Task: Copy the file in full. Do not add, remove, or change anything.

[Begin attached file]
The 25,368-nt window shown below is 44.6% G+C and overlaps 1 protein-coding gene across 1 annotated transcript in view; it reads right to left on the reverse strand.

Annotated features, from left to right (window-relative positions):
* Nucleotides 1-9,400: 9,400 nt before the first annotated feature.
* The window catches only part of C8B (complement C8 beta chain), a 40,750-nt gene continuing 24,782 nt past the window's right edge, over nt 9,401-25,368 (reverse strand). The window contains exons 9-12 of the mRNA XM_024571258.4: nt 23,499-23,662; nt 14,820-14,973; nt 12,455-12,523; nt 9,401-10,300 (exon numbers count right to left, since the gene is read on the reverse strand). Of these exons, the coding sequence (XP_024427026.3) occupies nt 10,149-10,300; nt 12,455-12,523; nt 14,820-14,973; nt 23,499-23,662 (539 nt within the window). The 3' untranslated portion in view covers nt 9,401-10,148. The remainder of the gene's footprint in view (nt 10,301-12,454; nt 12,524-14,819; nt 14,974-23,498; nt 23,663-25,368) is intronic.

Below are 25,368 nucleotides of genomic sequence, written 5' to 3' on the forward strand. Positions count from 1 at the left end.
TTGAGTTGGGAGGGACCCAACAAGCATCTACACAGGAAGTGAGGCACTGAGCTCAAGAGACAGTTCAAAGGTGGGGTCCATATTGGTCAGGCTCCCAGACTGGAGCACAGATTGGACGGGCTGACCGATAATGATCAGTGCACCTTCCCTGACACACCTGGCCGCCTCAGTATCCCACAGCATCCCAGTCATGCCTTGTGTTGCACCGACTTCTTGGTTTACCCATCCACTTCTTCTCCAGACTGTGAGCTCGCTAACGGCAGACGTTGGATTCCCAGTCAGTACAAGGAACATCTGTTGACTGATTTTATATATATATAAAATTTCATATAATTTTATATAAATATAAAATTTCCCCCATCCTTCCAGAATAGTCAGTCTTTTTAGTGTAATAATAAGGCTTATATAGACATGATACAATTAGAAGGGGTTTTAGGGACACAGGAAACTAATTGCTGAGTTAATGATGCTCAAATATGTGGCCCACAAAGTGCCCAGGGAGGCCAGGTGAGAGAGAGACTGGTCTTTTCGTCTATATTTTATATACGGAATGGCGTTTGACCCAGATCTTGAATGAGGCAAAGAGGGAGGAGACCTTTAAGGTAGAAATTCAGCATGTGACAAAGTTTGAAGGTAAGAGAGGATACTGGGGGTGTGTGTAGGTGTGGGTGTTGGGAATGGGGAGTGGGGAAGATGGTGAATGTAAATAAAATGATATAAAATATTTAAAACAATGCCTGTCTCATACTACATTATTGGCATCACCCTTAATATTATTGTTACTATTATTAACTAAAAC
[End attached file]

The 25,368-nt window shown below is 44.6% G+C and overlaps 1 protein-coding gene across 1 annotated transcript in view; it reads right to left on the reverse strand.

Annotated features, from left to right (window-relative positions):
* Nucleotides 1-9,400: 9,400 nt before the first annotated feature.
* The window catches only part of C8B (complement C8 beta chain), a 40,750-nt gene continuing 24,782 nt past the window's right edge, over nt 9,401-25,368 (reverse strand). The window contains exons 9-12 of the mRNA XM_024571258.4: nt 23,499-23,662; nt 14,820-14,973; nt 12,455-12,523; nt 9,401-10,300 (exon numbers count right to left, since the gene is read on the reverse strand). Of these exons, the coding sequence (XP_024427026.3) occupies nt 10,149-10,300; nt 12,455-12,523; nt 14,820-14,973; nt 23,499-23,662 (539 nt within the window). The 3' untranslated portion in view covers nt 9,401-10,148. The remainder of the gene's footprint in view (nt 10,301-12,454; nt 12,524-14,819; nt 14,974-23,498; nt 23,663-25,368) is intronic.

Below are 25,368 nucleotides of genomic sequence, written 5' to 3' on the forward strand. Positions count from 1 at the left end.
TTGAGTTGGGAGGGACCCAACAAGCATCTACACAGGAAGTGAGGCACTGAGCTCAAGAGACAGTTCAAAGGTGGGGTCCATATTGGTCAGGCTCCCAGACTGGAGCACAGATTGGACGGGCTGACCGATAATGATCAGTGCACCTTCCCTGACACACCTGGCCGCCTCAGTATCCCACAGCATCCCAGTCATGCCTTGTGTTGCACCGACTTCTTGGTTTACCCATCCACTTCTTCTCCAGACTGTGAGCTCGCTAACGGCAGACGTTGGATTCCCAGTCAGTACAAGGAACATCTGTTGACTGATTTTATATATATATAAAATTTCATATAATTTTATATAAATATAAAATTTCCCCCATCCTTCCAGAATAGTCAGTCTTTTTAGTGTAATAATAAGGCTTATATAGACATGATACAATTAGAAGGGGTTTTAGGGACACAGGAAACTAATTGCTGAGTTAATGATGCTCAAATATGTGGCCCACAAAGTGCCCAGGGAGGCCAGGTGAGAGAGAGACTGGTCTTTTCGTCTATATTTTATATACGGAATGGCGTTTGACCCAGATCTTGAATGAGGCAAAGAGGGAGGAGACCTTTAAGGTAGAAATTCAGCATGTGACAAAGTTTGAAGGTAAGAGAGGATACTGGGGGTGTGTGTAGGTGTGGGTGTTGGGAATGGGGAGTGGGGAAGATGGTGAATGTAAATAAAATGATATAAAATATTTAAAACAATGCCTGTCTCATACTACATTATTGGCATCACCCTTAATATTATTGTTACTATTATTAACTAAAAC